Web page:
Union Budget 2017-18: Govt should stay away from making foreign investments via P-notes zero
We need to await and understand the magnitude of adverse impact on the economy by the demonetization and also government's proposal not to re-monetize the economy by the same proportion (of high-value currencies removed from the system.)
BT Online Last Updated: January 5, 2017 | 12:34 IST
With less than a month away from the Union Budget, Business Today in a communication with G Chokkalingam, Founder & Managing Director, Equinomics talked about his expectations from various sectors. Here's what he had to say.
The Budget needs to avoid any further major disruptive policies - either related to economy or to the capital markets - at this juncture.
We need to await and understand the magnitude of adverse impact on the economy by the demonetization and also government's proposal not to re-monetize the economy by the same proportion (of high-value currencies removed from the system).
Today the capital markets and economy are highly integrated in terms of currency exchange rate and thereby impact on the repayment burden of both corporate and the government. After two years, the broad indices of the domestic equity market is down by 4 percent.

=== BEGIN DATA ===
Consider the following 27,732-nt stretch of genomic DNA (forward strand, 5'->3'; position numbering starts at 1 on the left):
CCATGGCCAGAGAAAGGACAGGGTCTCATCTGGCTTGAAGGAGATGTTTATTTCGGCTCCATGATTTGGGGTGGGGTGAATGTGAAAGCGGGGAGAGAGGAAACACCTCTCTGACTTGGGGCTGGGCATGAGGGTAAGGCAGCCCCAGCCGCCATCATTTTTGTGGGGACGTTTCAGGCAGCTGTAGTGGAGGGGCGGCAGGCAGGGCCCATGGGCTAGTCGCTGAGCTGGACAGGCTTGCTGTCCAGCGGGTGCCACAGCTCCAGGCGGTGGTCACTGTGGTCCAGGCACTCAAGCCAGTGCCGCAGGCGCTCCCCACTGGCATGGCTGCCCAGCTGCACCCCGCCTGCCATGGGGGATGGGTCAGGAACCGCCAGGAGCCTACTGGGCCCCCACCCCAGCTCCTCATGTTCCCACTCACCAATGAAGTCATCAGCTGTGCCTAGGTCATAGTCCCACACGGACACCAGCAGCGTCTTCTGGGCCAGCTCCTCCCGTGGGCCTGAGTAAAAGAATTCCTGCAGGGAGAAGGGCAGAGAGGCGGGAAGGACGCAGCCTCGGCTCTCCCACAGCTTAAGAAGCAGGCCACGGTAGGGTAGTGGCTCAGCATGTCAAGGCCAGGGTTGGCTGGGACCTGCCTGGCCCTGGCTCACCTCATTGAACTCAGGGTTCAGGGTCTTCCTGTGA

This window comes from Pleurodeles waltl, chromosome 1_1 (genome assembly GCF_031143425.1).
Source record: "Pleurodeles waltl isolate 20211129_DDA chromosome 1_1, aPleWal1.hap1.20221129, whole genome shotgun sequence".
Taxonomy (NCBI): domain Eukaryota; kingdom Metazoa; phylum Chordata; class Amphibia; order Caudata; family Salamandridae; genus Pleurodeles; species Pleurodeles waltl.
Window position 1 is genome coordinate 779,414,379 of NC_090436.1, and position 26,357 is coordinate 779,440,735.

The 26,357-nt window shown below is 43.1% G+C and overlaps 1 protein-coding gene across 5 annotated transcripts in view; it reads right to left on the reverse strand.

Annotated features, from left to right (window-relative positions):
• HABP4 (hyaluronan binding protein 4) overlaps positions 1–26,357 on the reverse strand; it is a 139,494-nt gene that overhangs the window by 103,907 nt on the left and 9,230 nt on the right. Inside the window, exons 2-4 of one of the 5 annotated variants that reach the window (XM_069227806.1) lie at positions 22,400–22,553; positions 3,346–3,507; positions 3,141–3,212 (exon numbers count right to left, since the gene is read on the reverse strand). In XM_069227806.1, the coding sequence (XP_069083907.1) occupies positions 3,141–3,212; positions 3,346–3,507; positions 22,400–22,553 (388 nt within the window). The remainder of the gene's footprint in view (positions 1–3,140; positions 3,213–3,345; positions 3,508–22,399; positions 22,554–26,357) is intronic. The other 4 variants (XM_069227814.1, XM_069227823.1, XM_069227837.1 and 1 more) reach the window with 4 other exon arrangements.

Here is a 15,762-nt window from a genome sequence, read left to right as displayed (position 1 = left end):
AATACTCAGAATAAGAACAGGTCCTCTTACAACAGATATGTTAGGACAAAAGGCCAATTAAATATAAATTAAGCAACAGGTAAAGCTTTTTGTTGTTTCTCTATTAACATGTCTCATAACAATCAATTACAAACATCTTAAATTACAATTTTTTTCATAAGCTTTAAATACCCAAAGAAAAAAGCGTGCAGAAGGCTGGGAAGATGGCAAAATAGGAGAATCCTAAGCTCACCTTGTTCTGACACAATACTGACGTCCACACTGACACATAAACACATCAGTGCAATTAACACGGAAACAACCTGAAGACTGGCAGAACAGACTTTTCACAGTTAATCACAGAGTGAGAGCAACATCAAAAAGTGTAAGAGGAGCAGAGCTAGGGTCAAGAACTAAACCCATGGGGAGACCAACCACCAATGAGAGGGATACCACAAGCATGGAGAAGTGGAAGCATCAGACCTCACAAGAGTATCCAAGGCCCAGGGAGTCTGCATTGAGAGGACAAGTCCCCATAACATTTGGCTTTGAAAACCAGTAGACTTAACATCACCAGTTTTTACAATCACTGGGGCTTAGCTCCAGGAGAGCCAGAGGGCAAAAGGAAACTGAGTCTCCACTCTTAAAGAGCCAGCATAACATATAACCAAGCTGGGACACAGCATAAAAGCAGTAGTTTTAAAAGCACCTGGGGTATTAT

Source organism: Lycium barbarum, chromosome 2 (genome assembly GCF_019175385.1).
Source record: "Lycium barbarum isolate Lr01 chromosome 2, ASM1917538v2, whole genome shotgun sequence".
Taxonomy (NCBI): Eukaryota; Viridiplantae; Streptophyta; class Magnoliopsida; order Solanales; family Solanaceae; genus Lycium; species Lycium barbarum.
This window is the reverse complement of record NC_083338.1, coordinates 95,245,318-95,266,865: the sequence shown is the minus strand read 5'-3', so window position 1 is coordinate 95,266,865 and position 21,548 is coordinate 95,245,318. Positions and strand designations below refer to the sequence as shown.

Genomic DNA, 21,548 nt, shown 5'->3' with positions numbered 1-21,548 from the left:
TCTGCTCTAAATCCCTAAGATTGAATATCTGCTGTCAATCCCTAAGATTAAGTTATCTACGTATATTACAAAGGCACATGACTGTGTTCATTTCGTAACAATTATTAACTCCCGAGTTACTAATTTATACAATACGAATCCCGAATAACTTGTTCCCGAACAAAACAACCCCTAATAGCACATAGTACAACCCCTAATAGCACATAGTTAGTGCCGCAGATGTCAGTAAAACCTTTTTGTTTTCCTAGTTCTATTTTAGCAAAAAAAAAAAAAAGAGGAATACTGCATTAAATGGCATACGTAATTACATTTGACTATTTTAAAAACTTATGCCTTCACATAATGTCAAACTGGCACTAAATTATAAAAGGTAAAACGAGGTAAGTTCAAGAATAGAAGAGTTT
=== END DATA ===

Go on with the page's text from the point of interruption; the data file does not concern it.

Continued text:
In this background, the government shouldn't execute any proposal such as making foreign investments through participatory notes zero and hike in aggressive manner either short- or long-term capital gain tax. Such measures should be implemented in a surprise move only during the robust economic conditions and bull run in the stock markets. The reality is that both the equity markets and exchange rates are to a significant extent at the mercy of FII outflows from the country as their total holding of Indian equities is almost near India's forex reserves.
This is high time the government takes firm steps to improve the industrial economy - over 2,600 companies have posted mere 3.5% y-o-y growth in net profits in the September, apart from near stagnating IIP numbers.
The government should not worry about the fiscal deficit target - rather it should dilute it to some extent to increase the developmental expenditure in the country.
The government should also Union Budget for (or seek) substantially much higher dividend income from the RBI and the same should be used to spur public expenditures.
There should be firm action plan for shutting down the loss-making PSUs in terms of concrete proposals for their shut-downs and suitable aids for the employees.
The government should stay away from announcing a large no of unproductive social welfare schemes.